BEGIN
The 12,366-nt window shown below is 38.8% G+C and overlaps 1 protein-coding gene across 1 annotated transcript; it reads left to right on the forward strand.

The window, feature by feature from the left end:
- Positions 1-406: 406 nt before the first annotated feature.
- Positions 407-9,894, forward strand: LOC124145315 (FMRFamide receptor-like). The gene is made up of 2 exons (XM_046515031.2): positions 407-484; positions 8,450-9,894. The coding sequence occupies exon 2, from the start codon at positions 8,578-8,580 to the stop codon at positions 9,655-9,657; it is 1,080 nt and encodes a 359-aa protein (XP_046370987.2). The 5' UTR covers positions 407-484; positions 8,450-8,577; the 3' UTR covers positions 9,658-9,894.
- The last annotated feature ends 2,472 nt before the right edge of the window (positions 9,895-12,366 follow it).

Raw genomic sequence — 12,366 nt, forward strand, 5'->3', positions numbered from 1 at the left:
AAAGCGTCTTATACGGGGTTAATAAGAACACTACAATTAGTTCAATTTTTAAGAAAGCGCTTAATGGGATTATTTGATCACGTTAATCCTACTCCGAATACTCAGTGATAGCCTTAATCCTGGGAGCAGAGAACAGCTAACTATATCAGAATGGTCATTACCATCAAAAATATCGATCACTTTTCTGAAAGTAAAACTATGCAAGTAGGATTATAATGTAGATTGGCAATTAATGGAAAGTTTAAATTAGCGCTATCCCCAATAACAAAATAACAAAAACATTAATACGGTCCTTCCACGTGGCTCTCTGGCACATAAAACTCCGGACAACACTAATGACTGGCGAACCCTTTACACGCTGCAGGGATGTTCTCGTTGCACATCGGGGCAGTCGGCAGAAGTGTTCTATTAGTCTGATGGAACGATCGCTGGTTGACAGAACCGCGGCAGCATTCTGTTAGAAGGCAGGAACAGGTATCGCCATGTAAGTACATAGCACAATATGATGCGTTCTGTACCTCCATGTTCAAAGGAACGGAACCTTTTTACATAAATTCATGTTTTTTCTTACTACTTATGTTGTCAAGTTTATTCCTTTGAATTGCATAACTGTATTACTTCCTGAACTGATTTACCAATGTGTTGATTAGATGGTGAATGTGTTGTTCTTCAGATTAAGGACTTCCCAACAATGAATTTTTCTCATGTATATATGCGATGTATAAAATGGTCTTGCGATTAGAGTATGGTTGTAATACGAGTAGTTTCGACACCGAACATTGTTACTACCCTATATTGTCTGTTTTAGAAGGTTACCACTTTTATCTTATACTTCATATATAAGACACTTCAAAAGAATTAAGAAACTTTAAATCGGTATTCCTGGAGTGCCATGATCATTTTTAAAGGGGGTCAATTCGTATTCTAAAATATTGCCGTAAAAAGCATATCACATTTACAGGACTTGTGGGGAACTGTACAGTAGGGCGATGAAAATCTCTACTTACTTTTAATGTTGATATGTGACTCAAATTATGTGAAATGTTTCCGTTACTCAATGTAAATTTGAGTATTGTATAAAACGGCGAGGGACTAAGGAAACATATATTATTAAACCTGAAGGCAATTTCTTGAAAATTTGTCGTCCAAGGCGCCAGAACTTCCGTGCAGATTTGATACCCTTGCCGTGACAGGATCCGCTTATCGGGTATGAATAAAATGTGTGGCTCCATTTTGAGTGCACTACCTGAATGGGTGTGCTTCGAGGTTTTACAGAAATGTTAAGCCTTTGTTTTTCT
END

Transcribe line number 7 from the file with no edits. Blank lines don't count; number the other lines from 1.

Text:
AAAGCGTCTTATACGGGGTTAATAAGAACACTACAATTAGTTCAATTTTTAAGAAAGCGCTTAATGGGATTATTTGATCACGTTAATCCTACTCCGAATACTCAGTGATAGCCTTAATCCTGGGAGCAGAGAACAGCTAACTATATCAGAATGGTCATTACCATCAAAAATATCGATCACTTTTCTGAAAGTAAAACTATGCAAGTAGGATTATAATGTAGATTGGCAATTAATGGAAAGTTTAAATTAGCGCTATCCCCAATAACAAAATAACAAAAACATTAATACGGTCCTTCCACGTGGCTCTCTGGCACATAAAACTCCGGACAACACTAATGACTGGCGAACCCTTTACACGCTGCAGGGATGTTCTCGTTGCACATCGGGGCAGTCGGCAGAAGTGTTCTATTAGTCTGATGGAACGATCGCTGGTTGACAGAACCGCGGCAGCATTCTGTTAGAAGGCAGGAACAGGTATCGCCATGTAAGTACATAGCACAATATGATGCGTTCTGTACCTCCATGTTCAAAGGAACGGAACCTTTTTACATAAATTCATGTTTTTTCTTACTACTTATGTTGTCAAGTTTATTCCTTTGAATTGCATAACTGTATTACTTCCTGAACTGATTTACCAATGTGTTGATTAGATGGTGAATGTGTTGTTCTTCAGATTAAGGACTTCCCAACAATGAATTTTTCTCATGTATATATGCGATGTATAAAATGGTCTTGCGATTAGAGTATGGTTGTAATACGAGTAGTTTCGACACCGAACATTGTTACTACCCTATATTGTCTGTTTTAGAAGGTTACCACTTTTATCTTATACTTCATATATAAGACACTTCAAAAGAATTAAGAAACTTTAAATCGGTATTCCTGGAGTGCCATGATCATTTTTAAAGGGGGTCAATTCGTATTCTAAAATATTGCCGTAAAAAGCATATCACATTTACAGGACTTGTGGGGAACTGTACAGTAGGGCGATGAAAATCTCTACTTACTTTTAATGTTGATATGTGACTCAAATTATGTGAAATGTTTCCGTTACTCAATGTAAATTTGAGTATTGTATAAAACGGCGAGGGACTAAGGAAACATATATTATTAAACCTGAAGGCAATTTCTTGAAAATTTGTCGTCCAAGGCGCCAGAACTTCCGTGCAGATTTGATACCCTTGCCGTGACAGGATCCGCTTATCGGGTATGAATAAAATGTGTGGCTCCATTTTGAGTGCACTACCTGAATGGGTGTGCTTCGAGGTTTTACAGAAATGTTAAGCCTTTGTTTTTCT